Tim writes about the “undercurrents” of innovation …
We all hear about Open Source and it’s implications, however Tim is really doing something about it. It is great that he and his organization are taking on the role of assisting in the communication of new and innovative ideas coming from the “trenches” … these are the ideas that are the real “undercurrents” that will emerge as the next big thing.
In this article, he does a great job of outline many of the new innovations are are coming …
O’Reilly Network: Inventing the Future. Tim O’Reilly. But the most interesting part of the story is still untold, in the work of hundreds or thousands of independent projects that, like a progressively rendered image, will suddenly snap into focus. That’s why I like to use the word “emergent.” There’s a story here that is emerging with increasing clarity. [Tomalak's Realm]
The quest for lower power, heat, and noise!
This is some very useful material that outlines how to reduce the noise of your computer system … and I found a lot of the information useful to reduce the power, heat, and noise for my wearable computers. I’m going to check into some of these parts …
Building a mini- ‘quieter-than-a-whisper’ linux pc. After building a quiet, but by no means super quiet computer i still wanted to get to the point of ‘quieter-than-a-whisper’. Not wanting to go the route of water cooling or putting the computer in the basement and running the cables through the floor,the next best solution is to try for a cooler running processor, which will not require as many fans. [kuro5hin.org]
A wireless, remote monitor for my wearable computer?
This looks very interesting … a wireless LCD monitor that I might be able to use with my wearable computer! It’s still slightly pricely … but this is going down a very cool path. I could even maybe use VNC to connect to my wearable and simply remote display the machine.
This really starts to get wild … this is the first time that I have thought that I might one day carry multiple wearable computers with me … maybe one Windows and one Linux … and remote display into both of them … very cool!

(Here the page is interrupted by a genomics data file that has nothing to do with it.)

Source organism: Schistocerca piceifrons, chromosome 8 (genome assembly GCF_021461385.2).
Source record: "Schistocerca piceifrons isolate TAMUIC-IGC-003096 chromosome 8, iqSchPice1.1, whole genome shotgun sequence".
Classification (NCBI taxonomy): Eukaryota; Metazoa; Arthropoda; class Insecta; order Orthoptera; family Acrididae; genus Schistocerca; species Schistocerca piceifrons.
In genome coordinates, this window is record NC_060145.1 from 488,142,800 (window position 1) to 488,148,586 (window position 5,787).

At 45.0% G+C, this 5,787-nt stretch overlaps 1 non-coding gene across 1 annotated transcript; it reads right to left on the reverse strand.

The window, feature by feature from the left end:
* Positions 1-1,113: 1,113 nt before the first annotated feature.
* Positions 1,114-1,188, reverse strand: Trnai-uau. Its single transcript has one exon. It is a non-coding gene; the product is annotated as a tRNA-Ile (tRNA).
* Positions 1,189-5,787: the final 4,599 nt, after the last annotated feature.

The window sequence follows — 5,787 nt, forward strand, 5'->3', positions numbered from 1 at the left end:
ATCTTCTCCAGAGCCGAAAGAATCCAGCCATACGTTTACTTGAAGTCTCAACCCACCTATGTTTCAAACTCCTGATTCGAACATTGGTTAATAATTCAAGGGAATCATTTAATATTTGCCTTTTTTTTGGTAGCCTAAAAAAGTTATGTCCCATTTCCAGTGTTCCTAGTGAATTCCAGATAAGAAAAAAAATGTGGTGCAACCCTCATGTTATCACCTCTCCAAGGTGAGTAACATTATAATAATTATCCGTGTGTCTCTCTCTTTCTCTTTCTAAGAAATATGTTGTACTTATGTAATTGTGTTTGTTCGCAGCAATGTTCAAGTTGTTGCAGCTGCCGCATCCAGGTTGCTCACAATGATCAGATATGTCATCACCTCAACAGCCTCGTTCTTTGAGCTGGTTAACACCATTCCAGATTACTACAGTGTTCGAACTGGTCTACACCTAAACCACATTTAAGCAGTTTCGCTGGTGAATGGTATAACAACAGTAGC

Wireless Monitors? [Slashdot: News for nerds, stuff that matters]
SOAP Service Directories … appearing on the net …
The appearance of more SOAP Service “registries” or “directories” reminds me of watching the early Internet as the first web sites appeared that listed other web sites on the net … the beginnings of Yahoo!, Excite and Lycos … and many that are no longer around. What we are now seeing is the “web services” version of this … the beginnings of sites where software can look for software … the beginnings of something Kurzeilian …
http://www.mysantra.com has a good Web Services search engine, which does include all services found in UDDI, SalCentral, and XMethods. You can even compare the services against each other for properties such as Uptime availability (reliability), operations, etc.
[Robert Scoble: Scobleizer Weblog]
Good e-mail client enhancements …
A list of some very good ideas for e-mail improvements …
The CNET staff dreams of a perfect email client. [Scripting News]
Group Outlines … an interesting idea …
This is a cool variation of Esthers article about the conference blogging. The idea that a group of people would build an over all conference outline in real-time … multiple people contributing to the construction of an outline of notes … is very cool. I like this idea of a new form of potential collaboration …
Masukomi sees a connection between instant outlines and conferences. [Scripting News]
Human forms of real-time telemetry …
This is an excellent article with a prime example of the future implications of mobile/wireless networking and various applications. Esther is writing about what occurred at one of her conferences when some of the attendees were blogging in real time during the conference … providing real-time “telemetry” about the conference proceedings.